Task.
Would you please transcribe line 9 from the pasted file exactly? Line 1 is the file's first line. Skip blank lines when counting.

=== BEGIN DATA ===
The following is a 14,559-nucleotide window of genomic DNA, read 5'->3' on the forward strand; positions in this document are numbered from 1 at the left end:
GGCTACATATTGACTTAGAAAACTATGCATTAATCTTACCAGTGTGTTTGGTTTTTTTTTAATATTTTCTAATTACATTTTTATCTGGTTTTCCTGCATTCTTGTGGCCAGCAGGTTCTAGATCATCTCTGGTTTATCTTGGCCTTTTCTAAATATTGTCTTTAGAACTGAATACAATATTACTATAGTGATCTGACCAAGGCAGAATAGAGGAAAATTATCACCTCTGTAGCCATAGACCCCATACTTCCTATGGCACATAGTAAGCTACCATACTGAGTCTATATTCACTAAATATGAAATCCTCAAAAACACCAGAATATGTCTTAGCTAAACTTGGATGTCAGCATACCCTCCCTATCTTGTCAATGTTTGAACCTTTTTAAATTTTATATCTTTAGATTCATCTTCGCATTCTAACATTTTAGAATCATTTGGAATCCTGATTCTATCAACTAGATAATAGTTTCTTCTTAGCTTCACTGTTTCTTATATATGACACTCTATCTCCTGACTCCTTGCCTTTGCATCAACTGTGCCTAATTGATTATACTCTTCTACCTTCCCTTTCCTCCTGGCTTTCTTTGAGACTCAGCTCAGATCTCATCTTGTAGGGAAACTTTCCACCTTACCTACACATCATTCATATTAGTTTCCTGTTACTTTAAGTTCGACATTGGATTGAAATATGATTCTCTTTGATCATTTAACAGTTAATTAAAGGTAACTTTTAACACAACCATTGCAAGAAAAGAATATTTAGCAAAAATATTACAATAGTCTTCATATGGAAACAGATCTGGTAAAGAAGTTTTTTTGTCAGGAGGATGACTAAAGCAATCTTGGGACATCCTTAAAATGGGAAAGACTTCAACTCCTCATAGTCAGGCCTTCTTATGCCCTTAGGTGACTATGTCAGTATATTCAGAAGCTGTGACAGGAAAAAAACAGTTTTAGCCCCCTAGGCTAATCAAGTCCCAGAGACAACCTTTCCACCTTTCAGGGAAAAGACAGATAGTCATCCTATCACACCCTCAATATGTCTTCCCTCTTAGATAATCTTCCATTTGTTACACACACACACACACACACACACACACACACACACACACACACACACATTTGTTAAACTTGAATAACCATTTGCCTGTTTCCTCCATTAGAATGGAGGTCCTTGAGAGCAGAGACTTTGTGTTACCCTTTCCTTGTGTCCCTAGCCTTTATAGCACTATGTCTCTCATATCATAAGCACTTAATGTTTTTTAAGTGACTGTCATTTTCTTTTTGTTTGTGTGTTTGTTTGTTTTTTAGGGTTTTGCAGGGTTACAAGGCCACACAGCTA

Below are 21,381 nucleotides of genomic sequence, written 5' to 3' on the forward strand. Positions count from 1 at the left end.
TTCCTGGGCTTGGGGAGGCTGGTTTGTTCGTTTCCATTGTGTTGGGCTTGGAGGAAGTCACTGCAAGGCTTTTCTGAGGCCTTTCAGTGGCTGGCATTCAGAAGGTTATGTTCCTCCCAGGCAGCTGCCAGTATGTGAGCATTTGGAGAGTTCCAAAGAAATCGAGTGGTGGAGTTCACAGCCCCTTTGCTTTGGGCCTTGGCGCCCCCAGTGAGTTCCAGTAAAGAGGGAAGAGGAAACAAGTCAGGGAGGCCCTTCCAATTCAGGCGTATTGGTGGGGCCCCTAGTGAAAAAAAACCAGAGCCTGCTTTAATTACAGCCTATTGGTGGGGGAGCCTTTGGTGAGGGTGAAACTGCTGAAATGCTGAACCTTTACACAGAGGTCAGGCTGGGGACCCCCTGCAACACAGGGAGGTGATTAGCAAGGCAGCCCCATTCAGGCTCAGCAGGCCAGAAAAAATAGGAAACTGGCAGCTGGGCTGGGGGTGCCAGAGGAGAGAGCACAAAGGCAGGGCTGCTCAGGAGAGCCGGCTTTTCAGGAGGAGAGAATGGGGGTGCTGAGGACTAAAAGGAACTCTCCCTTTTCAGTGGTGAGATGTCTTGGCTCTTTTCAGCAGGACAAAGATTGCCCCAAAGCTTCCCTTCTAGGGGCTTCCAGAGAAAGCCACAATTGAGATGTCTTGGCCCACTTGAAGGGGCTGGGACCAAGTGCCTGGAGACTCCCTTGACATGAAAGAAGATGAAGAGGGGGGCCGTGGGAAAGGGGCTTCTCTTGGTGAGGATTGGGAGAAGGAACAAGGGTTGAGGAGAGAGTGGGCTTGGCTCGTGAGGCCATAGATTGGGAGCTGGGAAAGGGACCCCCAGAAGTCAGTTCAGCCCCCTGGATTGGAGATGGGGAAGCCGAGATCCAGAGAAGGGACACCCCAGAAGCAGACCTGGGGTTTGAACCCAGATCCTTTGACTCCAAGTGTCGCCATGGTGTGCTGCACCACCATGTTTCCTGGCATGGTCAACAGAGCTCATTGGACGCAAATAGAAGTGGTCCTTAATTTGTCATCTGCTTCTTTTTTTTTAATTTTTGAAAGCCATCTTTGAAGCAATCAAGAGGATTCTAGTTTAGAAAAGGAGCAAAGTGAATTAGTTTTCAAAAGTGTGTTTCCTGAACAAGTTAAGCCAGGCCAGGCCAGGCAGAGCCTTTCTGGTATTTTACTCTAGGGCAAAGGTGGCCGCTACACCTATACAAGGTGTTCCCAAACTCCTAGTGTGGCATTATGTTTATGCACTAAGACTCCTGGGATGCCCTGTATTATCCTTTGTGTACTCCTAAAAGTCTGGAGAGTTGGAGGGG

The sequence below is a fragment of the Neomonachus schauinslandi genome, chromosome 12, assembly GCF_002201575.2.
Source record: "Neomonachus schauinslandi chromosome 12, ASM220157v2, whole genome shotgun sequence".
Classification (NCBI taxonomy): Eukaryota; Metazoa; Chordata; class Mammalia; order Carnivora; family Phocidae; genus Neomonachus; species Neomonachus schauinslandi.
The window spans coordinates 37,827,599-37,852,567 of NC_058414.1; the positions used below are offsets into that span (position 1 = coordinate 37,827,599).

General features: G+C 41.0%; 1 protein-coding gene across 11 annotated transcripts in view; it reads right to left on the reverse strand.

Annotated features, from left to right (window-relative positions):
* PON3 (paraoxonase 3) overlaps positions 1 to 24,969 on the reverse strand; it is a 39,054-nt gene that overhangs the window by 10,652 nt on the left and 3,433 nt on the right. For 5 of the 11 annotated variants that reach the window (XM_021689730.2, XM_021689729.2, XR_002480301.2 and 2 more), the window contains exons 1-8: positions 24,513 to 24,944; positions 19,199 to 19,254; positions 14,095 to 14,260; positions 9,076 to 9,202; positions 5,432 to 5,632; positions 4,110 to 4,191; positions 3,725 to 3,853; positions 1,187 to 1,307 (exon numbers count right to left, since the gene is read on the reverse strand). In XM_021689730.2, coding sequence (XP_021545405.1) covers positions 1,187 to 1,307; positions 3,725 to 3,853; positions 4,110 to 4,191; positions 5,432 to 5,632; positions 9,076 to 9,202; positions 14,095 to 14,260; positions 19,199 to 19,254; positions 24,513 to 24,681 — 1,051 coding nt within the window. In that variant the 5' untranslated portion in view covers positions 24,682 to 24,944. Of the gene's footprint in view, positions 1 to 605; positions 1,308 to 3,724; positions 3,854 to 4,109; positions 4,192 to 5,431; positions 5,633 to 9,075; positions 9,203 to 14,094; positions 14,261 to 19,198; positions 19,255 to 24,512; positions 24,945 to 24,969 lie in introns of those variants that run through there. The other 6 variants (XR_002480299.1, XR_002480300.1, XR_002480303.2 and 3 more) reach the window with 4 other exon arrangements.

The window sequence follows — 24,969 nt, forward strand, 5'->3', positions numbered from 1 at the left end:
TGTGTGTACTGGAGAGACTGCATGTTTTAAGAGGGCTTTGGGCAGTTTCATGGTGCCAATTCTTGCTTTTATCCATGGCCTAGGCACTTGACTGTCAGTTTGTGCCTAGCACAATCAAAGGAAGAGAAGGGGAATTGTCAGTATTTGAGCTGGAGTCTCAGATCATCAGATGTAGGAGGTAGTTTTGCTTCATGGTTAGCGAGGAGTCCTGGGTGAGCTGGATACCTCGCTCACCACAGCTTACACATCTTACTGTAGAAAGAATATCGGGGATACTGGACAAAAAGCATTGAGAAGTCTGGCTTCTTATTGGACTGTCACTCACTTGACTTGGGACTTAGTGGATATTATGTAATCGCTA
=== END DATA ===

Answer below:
General features: G+C 41.0%; 1 protein-coding gene across 11 annotated transcripts in view; it reads right to left on the reverse strand.